During today’s This Week, Robin Roberts had a special sit-down chat with President Barack Obama about this special day.
The president has been outspoken about his absentee father, and even an 11-year-old puts him on the hot spot asking, off-camera, “Do you miss your father on Father’s Day?” Obama’s response (according Roberts): ‘No, I do not.’
As Roberts and This Week‘s host, Christiane Amanpour, pointed out, his interview focused more on lessons he continues to learn as a father himself, and not as the son of an neglectful one. President Obama briefly lamented the approaching “storm” of the teen years of his daughters Sasha and Malia. He said he was thankful that he has the Secret Service people as deterrence to keep away knuckleheads.
Yet, President Obama did have some kind words for his father who inspired some of his favorite pastimes: playing b-ball and listening to jazz. He said a one-day visit with his father helped him develop his love for both.
The jazz bit inspired this blog post, since I can’t even play H.O.R.S.E anymore without embarrassing myself.
Honor Thy Father
“Song for My Father” – Horace Silver/Dee Dee Bridgewater DDB: Love & Peace: A Tribute to Horace Silver
Dee Dee Bridgewater’s live version of “Song for My Father”:
“Father” is a jaunty, bossa-nova-tinged classic that defined the career of hard-bop pianist Silver. This song and the album of the same name celebrated the Cape Verdean heritage of his father. Dee Dee Bridgewater took a swing at it with tribute album to Silver, Love & Peace, singing the best father praising lyrics I’ve ever heard.
“Color Him Father” – The Winstons
This D.C. soul’s group 1969 single rivals The Intruders I’ll Always Love My Mama” with its “charm” (i.e. bearable sappy-ness). Runner’s up as my favorite Father’s Day song.
Putting No-Count Pops on Blast
Ed O.G. And the Bull Dogs – “Be a Father to Your Child”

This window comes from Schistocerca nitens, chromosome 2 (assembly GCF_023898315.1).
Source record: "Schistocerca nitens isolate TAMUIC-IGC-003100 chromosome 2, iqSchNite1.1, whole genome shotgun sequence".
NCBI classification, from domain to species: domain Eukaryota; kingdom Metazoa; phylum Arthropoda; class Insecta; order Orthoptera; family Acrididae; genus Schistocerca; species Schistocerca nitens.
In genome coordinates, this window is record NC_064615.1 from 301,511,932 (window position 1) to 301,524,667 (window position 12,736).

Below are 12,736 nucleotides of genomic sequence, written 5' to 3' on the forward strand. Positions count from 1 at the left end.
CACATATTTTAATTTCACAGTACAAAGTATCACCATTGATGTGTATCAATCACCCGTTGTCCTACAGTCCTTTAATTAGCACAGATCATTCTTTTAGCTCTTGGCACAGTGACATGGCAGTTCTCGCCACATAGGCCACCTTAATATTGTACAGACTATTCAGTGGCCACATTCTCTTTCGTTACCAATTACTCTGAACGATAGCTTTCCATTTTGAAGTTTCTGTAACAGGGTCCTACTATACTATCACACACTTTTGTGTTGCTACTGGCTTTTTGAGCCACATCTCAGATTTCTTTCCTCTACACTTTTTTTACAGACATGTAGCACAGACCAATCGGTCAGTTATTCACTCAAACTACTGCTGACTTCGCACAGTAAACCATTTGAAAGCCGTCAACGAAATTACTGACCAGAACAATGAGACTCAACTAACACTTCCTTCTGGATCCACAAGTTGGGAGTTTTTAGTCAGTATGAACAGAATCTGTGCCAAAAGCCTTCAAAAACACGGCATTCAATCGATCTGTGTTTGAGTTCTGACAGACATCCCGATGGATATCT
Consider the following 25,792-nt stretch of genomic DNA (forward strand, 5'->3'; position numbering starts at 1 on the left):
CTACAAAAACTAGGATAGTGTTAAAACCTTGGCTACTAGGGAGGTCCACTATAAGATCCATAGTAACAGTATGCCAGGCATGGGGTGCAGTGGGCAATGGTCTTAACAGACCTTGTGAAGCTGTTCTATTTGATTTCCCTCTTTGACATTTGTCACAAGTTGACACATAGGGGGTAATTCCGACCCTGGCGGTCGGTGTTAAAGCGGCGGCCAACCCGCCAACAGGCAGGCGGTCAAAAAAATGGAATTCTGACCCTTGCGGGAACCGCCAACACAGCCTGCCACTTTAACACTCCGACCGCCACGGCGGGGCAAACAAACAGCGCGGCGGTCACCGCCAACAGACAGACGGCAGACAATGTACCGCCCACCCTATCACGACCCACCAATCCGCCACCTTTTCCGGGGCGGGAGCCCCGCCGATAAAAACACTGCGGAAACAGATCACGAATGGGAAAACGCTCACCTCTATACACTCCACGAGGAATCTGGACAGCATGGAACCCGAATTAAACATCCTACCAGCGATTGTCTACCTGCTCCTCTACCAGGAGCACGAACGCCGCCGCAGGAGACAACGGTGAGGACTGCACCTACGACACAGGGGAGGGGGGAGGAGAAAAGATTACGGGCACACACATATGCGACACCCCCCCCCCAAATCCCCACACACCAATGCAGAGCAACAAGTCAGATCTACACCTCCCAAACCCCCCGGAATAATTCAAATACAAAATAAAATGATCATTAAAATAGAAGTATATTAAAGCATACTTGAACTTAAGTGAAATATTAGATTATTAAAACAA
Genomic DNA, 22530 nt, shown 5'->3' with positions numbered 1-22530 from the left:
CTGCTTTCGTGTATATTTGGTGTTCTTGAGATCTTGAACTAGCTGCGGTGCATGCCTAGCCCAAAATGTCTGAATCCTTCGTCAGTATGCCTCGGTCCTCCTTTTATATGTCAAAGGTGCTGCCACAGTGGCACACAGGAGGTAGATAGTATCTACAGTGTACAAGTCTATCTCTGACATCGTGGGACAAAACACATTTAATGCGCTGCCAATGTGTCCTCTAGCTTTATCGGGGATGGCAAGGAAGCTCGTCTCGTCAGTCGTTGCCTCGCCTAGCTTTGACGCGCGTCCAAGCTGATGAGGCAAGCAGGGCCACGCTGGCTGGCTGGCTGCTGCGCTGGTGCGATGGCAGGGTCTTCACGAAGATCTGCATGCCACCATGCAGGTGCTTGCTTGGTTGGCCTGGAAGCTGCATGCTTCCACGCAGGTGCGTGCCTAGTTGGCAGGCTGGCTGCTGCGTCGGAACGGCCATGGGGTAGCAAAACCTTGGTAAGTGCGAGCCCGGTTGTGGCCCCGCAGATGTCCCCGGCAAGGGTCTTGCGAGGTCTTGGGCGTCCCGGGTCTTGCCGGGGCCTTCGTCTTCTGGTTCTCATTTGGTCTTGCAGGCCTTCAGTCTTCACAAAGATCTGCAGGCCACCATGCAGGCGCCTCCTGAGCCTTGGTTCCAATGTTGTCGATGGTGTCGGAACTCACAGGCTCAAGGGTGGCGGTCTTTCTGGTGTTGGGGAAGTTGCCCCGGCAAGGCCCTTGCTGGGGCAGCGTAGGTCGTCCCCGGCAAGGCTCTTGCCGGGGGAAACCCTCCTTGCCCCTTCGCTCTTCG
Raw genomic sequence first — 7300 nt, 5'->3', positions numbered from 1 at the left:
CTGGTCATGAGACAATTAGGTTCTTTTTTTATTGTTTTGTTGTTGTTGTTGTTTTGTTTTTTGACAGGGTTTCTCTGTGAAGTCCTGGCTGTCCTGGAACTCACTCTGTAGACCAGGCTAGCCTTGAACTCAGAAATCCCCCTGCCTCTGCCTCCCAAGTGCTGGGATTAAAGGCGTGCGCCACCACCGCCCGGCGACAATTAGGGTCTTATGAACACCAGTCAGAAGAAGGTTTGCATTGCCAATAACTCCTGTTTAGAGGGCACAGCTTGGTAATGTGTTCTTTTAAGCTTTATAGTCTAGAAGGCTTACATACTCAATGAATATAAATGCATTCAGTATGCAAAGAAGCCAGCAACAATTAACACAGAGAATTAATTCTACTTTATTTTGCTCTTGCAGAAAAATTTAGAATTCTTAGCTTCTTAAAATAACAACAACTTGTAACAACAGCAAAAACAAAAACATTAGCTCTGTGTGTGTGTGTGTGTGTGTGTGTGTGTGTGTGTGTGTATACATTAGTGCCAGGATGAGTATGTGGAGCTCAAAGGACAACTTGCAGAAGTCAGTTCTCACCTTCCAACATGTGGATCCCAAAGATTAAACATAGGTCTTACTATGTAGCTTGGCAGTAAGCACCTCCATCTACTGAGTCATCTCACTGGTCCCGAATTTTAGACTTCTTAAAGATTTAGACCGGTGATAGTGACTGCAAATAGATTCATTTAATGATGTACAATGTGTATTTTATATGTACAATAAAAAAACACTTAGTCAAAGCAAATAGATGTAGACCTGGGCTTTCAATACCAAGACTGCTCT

President Obama’s conference back in 2009 “reprimanding” absentee fathers, especially absentee Black fathers raised the ire of some. Maybe this is the less strident and blunter approach would’ve gone over better.
A forgotten gem from the Golden Age of Hip-Hop (late 1970s to mid-1990s) that I discovered via XMRadio’s DirectTV hip-hop channel.
“How Come You Don’t Call Me Anymore” – Alicia Keys
A. Keyz takes a Prince classic and as a cathartic release for her father’s absence.
“Celui Que J’Voulait” (The One I Used to Want) – Kayna Samet
Over Donny Hathaway’s emotional rendition of “I Love You More Than You’ll Ever Know”, France’s answer to Alicia Keys serves up her own heart-rending, open letter to her father who abandoned the family.
The most searing lyrics (mon traduction):
“Now I want you to know/Wherever you are/Papa/Please, do not ask me to love you/Please, don’t ask me to hate you/I can’t forget where I come from”
Charles Aznavour – A ma fille (To My Daughter)
Not unlike the Dad-in-Chief’s children’s book written to his daughters, iconic French chanson singer (and actor in Francois Trauffut Shoot the Pianist) sings a tale about the pain he’ll feel on the day his daughter leaves the family to start one of her own – and finally coming to grips with it.
Heartfelt closer. (encore, my translation):
Cet étranger sans nom, sans visage (This nameless stranger without a face)
Oh! combien je le hais (Oh! How much I hate him)
Et pourtant s’il doit te rendre heureuse (But if he should make you happy)
Je n’aurai envers lui nulle pensée haineuse (I would not have a single hateful thought towards him)
Mais je lui offrirai mon cœur avec ta main (But I’ll offer him my heart with your hand)
Je ferai tout cela en sachant que tu l’aimes (I’ll do all this knowing that you love him)
Simplement car je t’aime (Simply because I love you)